Blackpool manager Michael Appleton felt a sub-standard Bloomfield Road pitch played too great a role in the 1-1 npower Championship draw with Birmingham.
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England Under-21 winger Tom Ince gave the hosts a 17th-minute lead with his 11th goal of the season, a fifth in six appearances.
Having watched the Seasiders battle back from behind to claim a point in each of his first three matches in charge, Appleton looked on as his charges were dealt a dose of their own medicine courtesy of Curtis Davies' headed leveller from Wade Elliott's corner early in the second half.
Birmingham offered scant attacking threat before the interval but came closest to claiming the points when Peter Lovenkrands powered a left-footed effort against the crossbar.
Neither side produced a convincing push for victory, but Appleton was sympathetic having watched his ball-players struggle with a surface that was far from conducive to attacking football.
"If we keep our concentration from the set play we win the game 1-0, which is disappointing," he said.
"We were the team, in terms of the impetus, in the second half as well but a lack of quality in the final third probably let us down a little bit.
"I do think, without making too many excuses, the pitch had a massive part to play in the game.
"A lot of the players couldn't really trust the bounce of the ball and there were a lot of passes going astray on both sides."
Blackpool duo Kirk Broadfoot and Tiago Gomes had penalty appeals turned down either side of half-time and Appleton felt the latter certainly had a case when referee Craig Pawson was unconvinced.
"The one in the second half especially, on Tiago, looked a blatant pull on his shirt and I think if it was anywhere but in the box it probably would have been given as a free-kick," Appleton said.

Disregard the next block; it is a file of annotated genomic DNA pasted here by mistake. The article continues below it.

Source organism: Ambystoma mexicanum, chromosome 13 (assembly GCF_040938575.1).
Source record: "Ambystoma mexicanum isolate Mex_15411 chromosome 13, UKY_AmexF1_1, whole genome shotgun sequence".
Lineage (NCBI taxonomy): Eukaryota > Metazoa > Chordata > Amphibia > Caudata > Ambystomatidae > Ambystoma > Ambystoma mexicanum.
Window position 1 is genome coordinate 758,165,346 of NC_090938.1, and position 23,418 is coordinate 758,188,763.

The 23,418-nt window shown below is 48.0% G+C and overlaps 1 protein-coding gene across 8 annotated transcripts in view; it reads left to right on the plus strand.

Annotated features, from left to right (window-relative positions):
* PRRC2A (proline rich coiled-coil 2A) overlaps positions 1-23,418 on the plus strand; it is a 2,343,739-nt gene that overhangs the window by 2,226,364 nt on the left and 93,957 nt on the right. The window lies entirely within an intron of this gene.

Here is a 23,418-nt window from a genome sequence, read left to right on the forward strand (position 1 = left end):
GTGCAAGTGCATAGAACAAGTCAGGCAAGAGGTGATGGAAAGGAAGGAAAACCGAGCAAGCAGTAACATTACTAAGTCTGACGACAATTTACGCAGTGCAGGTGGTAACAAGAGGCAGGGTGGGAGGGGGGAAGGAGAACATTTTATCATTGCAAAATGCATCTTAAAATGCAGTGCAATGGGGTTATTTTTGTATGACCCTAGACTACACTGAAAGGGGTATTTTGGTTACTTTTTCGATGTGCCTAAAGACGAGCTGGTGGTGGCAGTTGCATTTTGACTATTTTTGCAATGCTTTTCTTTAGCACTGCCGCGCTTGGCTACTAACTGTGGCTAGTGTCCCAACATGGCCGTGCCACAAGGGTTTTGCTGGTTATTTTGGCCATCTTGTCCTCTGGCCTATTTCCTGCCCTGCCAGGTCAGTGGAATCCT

"So that was a bit disappointing but I said the players after the game 'you earn your luck'."
The Seasiders face bottom-of-the-table Peterborough at the weekend with Appleton chasing a first win since succeeding Ian Holloway at the fifth time of asking - a statistic the former Portsmouth boss insists he is not paying a great deal of attention to.
"Sometimes that can be dangerous, the more anxious you get the more desperate you become," he added.
"We have to be patient, we have to trust ourselves - that's going to be a big thing, trusting what we're about - and hopefully with a bit of endeavour and hard work the win will come, something will drop for us and we'll go on a run of games.
"Hopefully that will be this Saturday. We'll certainly be working hard enough between now and then to make that happen."
Three points would also be a welcome boost to Birmingham boss Lee Clark, whose 19th-place side at least avoided a third consecutive defeat on their way into Friday's clash with Middlesbrough.
"We didn't cause them enough problems, we didn't deal with the pitch," he said in concurrence with his counterpart.
"We didn't manage the pitch because the pitch was difficult for both teams. Blackpool did the right thing in the first half.
"Overall the attitude and application and defensive side of the game for the full game I was happy with.
"The attacking side was a big improvement in the second half. We had to cause them more problems because we hadn't caused them any problems in the first half.
"The state of the pitch is unfortunate for both teams because I think there's lots of good footballers on both teams."